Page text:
I totally love the story about the ethical customer, and I agree with about 99 percent of what you've said, across the board. And that last 1% isn't quite that I fully disagree with you, so much as I still have a few uncertainties and doubts that leave me in a bit of a gray area. Let me present a scenario that, while hypothetical, is still a fair representation of a very real situation. I think it will illustrate my remaining doubts. This has nothing to do with the format of the book/video (physical vs digital), but focuses on the questions surrounding knowledge gained but not applied.

Let's say that "Al" buys a video for $20. As is often the case in the industry of buying secrets, he didn't know what he would get until he paid the $20, and upon watching it, he realizes that most of the secrets were already in other things he'd bought, and that he has no use for the new secret he learned, as it is impractical (or whatever reason fits). He decides to resell the video to "Bill" for $15. In "Al's" mind, he hasn't made any profit from that intellectual property; rather, in his mind he's recovering a portion of his losses. To him, the additional $5 was his cost for learning a secret he'd never use. When we buy magic, we aren't just buying the secret, but also the ability to gain the added benefits of performance, as Steve pointed out in a previous post. From "Al's" point of view, he's paid for the secret, and passed along the performance benefit. Of course, this brings up even more ethical questions... for example, now "Bill" has basically received the secret with the same performance benefit at a discount. Maybe he should be the one to send the remaining $5 to the creator/publisher, instead of "Al"? Or should "Al" charge *full* price, but send half of it to the creator/publisher? In any other industry, you can return an item that is impractical and won't be used. Maybe, we should be able to 'return' magic knowledge, but at a loss (like a restocking fee), wherein you obviously maintain the knowledge, but lose the right to perform it or gain benefit from it? (Obviously unenforceable, but that's a new tangent.) Again, I don't have the answers, and these aren't arguments, just the questions that arise as I try to maintain equity and consistency in my beliefs and actions.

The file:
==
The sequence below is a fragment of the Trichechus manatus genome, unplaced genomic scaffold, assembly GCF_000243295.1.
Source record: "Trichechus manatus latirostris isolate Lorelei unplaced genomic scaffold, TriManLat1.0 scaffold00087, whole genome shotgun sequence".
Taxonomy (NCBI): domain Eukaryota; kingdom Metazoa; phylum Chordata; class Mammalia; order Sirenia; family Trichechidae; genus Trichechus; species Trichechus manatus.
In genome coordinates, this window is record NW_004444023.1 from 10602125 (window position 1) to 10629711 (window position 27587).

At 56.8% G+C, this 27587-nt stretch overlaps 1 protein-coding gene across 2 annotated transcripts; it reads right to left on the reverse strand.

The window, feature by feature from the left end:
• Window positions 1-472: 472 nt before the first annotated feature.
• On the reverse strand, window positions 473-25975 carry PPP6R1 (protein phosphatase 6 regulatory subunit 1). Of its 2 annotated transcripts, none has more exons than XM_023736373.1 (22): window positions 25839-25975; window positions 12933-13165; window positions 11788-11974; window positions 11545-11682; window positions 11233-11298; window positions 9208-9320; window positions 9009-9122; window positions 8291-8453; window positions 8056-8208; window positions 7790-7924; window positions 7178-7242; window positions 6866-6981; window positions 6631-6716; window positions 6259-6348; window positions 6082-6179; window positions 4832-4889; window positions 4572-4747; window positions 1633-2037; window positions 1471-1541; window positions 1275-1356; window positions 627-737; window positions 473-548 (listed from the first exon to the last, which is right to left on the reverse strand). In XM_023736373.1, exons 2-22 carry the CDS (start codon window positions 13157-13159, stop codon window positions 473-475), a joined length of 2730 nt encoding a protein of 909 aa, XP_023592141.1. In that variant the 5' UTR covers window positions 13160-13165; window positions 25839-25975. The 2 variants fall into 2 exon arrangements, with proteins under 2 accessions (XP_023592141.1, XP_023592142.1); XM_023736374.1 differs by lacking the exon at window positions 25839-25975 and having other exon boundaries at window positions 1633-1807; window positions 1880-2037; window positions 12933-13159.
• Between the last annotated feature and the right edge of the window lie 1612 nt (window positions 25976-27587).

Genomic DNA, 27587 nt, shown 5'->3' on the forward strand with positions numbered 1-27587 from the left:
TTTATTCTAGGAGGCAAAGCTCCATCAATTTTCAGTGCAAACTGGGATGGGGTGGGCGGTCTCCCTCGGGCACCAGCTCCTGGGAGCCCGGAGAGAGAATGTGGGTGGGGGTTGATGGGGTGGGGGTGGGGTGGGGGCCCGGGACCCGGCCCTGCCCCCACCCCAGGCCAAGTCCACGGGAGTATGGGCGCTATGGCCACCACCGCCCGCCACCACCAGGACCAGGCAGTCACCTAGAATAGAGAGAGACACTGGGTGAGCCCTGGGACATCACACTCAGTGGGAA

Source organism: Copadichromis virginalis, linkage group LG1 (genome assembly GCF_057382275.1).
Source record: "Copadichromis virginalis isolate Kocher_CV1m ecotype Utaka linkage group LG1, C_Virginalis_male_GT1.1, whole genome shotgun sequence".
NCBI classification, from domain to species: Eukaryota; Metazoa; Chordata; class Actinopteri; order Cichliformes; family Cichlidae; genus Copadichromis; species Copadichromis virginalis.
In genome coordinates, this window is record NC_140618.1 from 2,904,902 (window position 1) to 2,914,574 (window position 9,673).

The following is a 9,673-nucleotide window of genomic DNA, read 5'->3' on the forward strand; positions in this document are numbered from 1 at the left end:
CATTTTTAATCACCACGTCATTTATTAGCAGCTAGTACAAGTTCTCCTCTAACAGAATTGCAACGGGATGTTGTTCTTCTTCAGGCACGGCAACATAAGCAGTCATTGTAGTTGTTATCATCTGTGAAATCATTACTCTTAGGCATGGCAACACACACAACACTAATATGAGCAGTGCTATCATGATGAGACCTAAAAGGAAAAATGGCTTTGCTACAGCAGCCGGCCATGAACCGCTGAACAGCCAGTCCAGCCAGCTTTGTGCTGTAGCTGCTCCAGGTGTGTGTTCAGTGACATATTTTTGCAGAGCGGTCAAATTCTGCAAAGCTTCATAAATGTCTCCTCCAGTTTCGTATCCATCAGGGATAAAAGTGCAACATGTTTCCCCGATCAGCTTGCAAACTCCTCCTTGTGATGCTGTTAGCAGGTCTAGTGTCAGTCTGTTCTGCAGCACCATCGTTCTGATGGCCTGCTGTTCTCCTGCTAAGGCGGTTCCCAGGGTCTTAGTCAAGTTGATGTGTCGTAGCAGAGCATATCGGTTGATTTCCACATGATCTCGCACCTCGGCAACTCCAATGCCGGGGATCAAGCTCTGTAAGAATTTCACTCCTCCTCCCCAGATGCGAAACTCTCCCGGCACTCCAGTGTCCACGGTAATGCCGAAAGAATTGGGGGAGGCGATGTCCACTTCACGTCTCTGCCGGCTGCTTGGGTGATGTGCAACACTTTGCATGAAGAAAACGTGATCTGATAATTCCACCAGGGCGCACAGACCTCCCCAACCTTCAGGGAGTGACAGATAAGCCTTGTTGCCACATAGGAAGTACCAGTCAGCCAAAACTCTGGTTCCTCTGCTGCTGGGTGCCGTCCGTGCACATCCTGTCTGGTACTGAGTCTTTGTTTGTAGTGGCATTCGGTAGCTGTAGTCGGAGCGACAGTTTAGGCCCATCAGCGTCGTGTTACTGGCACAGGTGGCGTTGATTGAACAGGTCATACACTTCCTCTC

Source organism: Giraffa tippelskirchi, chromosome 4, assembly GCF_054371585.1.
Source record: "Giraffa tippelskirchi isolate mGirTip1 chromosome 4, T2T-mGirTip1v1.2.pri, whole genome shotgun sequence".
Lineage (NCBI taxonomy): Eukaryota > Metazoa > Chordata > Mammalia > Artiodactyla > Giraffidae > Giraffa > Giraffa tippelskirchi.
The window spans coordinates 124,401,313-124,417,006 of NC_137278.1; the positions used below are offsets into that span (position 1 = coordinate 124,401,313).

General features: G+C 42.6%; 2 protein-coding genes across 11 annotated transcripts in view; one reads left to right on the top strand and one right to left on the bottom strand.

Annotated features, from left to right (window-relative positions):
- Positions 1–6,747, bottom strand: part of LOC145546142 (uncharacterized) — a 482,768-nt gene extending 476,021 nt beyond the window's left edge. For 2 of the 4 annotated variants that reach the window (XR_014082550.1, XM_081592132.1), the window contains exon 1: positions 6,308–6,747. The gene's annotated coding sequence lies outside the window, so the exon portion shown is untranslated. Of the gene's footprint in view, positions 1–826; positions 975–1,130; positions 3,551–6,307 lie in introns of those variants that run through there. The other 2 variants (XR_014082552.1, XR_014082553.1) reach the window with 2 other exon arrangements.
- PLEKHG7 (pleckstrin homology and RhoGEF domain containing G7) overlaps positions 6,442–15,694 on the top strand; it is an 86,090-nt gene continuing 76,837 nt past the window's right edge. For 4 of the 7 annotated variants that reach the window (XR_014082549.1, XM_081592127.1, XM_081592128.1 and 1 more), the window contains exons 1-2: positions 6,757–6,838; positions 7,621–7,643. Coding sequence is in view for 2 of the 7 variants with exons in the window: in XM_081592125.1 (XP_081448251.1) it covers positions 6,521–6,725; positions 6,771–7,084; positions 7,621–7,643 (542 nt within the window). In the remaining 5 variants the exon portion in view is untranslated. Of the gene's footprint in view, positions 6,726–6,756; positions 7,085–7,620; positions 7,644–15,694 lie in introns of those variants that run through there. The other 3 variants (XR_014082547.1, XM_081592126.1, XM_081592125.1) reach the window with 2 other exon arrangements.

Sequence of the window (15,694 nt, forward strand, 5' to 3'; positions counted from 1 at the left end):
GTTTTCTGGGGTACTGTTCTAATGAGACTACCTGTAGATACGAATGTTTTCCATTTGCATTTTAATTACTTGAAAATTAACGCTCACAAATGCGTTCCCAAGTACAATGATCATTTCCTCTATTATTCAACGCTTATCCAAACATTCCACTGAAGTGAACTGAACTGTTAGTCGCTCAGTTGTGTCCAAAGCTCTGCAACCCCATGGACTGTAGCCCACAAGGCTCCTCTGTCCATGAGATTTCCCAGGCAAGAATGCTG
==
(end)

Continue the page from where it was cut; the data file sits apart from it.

As some point, during this thought process, I also wondered about applying this to other areas of life. Would I apply the same consideration to a DIY book on plumbing or any other kind of How-To book/video? Probably not. But I realized that the very nature of magic, the passing of secrets, is what makes the difference. So I wonder, are there other industries that rely on hard-to-obtain knowledge (besides espionage), and if so, how do they handle this sort of matter?

I think it's fair to say that we've gone beyond a discussion of the legalities, and are talking much more about what we think is fair/unfair, right/wrong, etc. I'm pretty sure that, for the most part, we all agree that no one wants to see people getting screwed over, and that the ethical thing obviously means not screwing people over. But since we are in the business of buying secrets, we rarely know what we're getting 'till we've spent the money, and that means that product-buyers will sometimes feel screwed over by re-purchasing the same method in new wrapping (or just a seemingly impractical method), just as the creator feels screwed over when that buyer resells it to another person. So what happens then? Whose interests are more important? Smile
Chris
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There is of course unethical behavior on both sides. There are unethical authors, publishers and retailers. As a retailer I always try to write a correct description, not a misleading one, but I have failed at times. From an ethical point of view if you have been tricked or scammed or otherwise mislead I see no ethical problem for selling the digital good if the retailer is not willing to issue a refund.